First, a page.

Posts tagged ‘Broadcasting’

Viewers Choose Broadcast During Election 2012

This fall, Americans not only chose the 44th president of the United States – they also chose broadcasters as their go-to resource for election information. America’s broadcasters played a vital role in the 2012 election, providing viewers with information on candidates and what they could expect at the voting booths, proving the importance of broadcast television in their communities. 

From the political conventions to the debates to coverage of the returns on election night, television viewers could watch the road to the White House for free thanks to over-the-air television. More than 37 million Americans turned to broadcast to watch the results of the 2012 presidential election unfold. And in every local community, viewers turned to their favorite stations to get the results of races closer to home, such as board of education seats and congressional members.

In addition to providing live coverage of these important events, many broadcasters took to social media as another way to connect with their viewers. Popular social media channels Facebook and Twitter allowed broadcasters to interact with viewers, contributing to the 31 million tweets sent throughout the day.

No doubt, broadcasters take their commitment to civic responsibility seriously, and viewers know they can count on their local stations to provide the information they need to cast their ballots on Election Day.

Even with numerous choices in today’s digital age, more Americans trust their local TV stations to bring them the information they need, when and where they want it. That’s the future of TV.  

November 9, 2012 at 9:46 am Leave a comment

Broadcasters Work Nonstop as First Informers to Serve Their Local Communities During Hurricane Sandy

Earlier this week, millions of people turned to broadcast radio and television to get up-to-the minute information on Hurricane Sandy. TV stations up and down the East Coast worked around the clock to ensure their communities had the information they needed to prepare for the storm as well as track the storm to know when it would hit their area.

Stations began providing wall to wall coverage starting at 4 a.m. on Monday. WUSA Washington News Director Fred D’Ambrosi led his news crew, preparing them to be on air for the next several days, ensuring viewers had the lifesaving information they needed. “Everybody left home on Saturday prepared to be gone for five to seven days,” said WBAL Baltimore’s News Director Michele Butt. “You don’t stop covering the storm just because the sun comes out.”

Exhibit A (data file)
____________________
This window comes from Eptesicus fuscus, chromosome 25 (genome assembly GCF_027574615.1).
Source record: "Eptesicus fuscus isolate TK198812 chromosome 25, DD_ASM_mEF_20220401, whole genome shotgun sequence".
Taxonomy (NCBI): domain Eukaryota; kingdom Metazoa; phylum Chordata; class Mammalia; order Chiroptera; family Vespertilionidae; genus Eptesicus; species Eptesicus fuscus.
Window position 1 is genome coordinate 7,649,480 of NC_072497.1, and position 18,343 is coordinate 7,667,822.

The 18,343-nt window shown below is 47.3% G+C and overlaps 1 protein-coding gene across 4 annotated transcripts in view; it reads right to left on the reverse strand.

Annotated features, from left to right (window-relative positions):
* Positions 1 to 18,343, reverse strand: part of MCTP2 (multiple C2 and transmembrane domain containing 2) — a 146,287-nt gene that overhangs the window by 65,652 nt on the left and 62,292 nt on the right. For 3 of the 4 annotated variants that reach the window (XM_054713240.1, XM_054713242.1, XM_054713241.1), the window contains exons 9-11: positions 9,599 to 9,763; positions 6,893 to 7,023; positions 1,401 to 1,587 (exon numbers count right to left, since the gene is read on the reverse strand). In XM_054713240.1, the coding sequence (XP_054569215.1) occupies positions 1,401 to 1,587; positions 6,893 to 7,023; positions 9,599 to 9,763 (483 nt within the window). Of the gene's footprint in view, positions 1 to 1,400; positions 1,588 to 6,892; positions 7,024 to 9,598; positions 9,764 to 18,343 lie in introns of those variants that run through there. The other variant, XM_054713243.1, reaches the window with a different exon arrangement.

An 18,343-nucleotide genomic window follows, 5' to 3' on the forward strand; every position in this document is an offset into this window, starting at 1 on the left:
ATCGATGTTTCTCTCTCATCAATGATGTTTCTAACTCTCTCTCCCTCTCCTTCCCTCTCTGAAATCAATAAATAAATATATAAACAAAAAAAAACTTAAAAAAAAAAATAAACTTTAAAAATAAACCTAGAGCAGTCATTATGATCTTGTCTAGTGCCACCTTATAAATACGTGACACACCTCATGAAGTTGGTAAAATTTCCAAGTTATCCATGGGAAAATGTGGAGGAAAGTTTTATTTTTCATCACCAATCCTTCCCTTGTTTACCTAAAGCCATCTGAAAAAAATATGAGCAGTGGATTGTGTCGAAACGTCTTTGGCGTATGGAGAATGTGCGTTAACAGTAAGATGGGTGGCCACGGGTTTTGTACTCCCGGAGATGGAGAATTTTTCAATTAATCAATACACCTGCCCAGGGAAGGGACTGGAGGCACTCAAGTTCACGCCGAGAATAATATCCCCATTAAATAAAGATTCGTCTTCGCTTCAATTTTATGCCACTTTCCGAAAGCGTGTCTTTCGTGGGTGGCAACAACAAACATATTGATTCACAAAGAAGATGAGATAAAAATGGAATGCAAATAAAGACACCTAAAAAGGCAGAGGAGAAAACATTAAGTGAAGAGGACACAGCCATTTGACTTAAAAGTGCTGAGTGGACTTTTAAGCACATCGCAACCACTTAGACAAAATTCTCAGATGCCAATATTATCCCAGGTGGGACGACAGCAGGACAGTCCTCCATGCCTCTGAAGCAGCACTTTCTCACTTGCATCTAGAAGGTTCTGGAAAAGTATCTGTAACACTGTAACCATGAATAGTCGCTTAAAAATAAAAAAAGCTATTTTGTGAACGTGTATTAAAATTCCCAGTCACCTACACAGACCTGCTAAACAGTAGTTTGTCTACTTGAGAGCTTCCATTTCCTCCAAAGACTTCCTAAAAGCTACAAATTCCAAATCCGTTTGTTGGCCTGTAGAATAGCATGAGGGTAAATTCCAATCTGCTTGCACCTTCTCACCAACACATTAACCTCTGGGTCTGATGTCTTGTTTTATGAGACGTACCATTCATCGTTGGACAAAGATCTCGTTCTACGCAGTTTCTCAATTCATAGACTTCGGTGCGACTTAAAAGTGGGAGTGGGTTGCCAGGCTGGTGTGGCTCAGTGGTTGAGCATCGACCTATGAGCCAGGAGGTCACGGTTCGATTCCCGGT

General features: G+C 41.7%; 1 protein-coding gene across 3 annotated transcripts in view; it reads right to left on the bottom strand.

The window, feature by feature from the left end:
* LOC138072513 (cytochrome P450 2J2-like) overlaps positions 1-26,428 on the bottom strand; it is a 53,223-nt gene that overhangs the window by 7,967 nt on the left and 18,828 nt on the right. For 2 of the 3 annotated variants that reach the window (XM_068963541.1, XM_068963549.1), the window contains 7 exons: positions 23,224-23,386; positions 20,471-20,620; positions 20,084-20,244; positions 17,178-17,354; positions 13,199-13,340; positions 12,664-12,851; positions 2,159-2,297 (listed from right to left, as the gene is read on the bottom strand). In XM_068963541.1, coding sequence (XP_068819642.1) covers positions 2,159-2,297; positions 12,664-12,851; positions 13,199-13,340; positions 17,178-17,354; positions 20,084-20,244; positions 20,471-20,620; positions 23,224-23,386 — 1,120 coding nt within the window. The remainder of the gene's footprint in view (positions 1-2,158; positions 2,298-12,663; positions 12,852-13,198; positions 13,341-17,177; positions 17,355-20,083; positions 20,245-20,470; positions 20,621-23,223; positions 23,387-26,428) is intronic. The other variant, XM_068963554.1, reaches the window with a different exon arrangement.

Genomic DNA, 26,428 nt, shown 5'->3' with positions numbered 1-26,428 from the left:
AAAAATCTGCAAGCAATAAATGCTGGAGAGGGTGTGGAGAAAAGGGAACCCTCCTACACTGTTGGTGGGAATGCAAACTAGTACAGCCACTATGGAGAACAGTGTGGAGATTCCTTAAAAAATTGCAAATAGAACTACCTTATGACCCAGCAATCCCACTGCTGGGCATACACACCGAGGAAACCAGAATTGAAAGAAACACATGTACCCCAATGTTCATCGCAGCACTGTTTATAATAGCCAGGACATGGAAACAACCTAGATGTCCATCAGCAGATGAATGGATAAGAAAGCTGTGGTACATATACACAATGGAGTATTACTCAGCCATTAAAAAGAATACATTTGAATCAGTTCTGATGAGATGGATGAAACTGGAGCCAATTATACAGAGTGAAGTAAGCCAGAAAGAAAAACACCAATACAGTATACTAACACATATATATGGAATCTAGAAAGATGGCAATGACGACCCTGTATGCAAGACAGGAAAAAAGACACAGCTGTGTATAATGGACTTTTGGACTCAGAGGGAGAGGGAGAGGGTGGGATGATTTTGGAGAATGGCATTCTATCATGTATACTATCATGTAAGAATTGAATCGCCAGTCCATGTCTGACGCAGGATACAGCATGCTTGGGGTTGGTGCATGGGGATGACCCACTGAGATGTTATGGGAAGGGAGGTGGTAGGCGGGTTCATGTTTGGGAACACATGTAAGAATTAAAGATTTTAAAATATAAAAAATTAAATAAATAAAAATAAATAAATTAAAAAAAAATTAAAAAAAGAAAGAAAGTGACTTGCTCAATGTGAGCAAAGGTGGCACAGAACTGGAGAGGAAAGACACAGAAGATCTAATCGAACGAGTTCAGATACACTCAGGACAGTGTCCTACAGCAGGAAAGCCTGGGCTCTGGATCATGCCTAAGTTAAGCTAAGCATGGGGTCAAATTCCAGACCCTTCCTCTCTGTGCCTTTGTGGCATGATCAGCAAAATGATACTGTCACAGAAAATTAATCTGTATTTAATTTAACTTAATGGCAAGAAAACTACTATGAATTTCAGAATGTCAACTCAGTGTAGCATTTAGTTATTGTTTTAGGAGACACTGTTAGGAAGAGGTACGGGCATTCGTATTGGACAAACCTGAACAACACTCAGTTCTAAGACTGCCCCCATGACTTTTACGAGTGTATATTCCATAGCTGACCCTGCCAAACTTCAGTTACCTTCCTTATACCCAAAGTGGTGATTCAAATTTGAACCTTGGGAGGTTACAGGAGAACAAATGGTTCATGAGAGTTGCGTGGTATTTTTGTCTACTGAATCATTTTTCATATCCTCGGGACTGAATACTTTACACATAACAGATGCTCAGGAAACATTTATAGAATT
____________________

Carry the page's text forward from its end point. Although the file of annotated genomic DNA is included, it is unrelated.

Stations ran non-stop storm tracking radar images and news tickers with emergency information and weather updates, with many reporters pulling 12-hour shifts. Stations also utilized text alerts, social media outlets and updates on their website and mobile apps to provide viewers with critical information.

Many stations lost power during the storm and relied on generators to provide coverage, in addition to relying on satellite, microwave trucks and mobile backpacks to submit stories.

Covering the storm was truly a team effort and affiliate stations joined together to share resources and content. Some affiliates brought in employees from other stations not affected by the storm, including Cincinnati, Tulsa and Phoenix to relieve teams working long hours.

“I salute the remarkable work of our radio and TV station colleagues now putting themselves in harm’s way to keep millions of people safe and informed on the devastation of this deadly storm,” NAB President and CEO Gordon Smith said. “As FEMA Administrator Craig Fugate noted this weekend, in times of emergency there is no more reliable source of information than that coming from local broadcasters. Our thoughts and prayers go out to all of those in the path of Hurricane Sandy.”

Watch your local news and visit to learn how you can help those affected by Hurricane Sandy.

November 2, 2012 at 9:13 am Leave a comment

Your Favorite Fall Shows Are Back on Broadcast TV!

There’s no denying the fun that comes with summer days and how it always seems to go by too quickly. But the return of fall means the return of your favorite shows on broadcast TV – as well as a few new ones! Whether it’s ABC’s “Modern Family,” NBC’s “Parks and Recreation” or FOX’s new show “The Mindy Project,” there’s much to look forward to this season.

Millions of Americans turn to broadcast TV not only for lifesaving information but for entertainment as well. Broadcast channels are your local channels and major networks – ABC, CBS, FOX, NBC and Univision. You can get these channels for free without paying a cable or satellite bill, all you need is an antenna.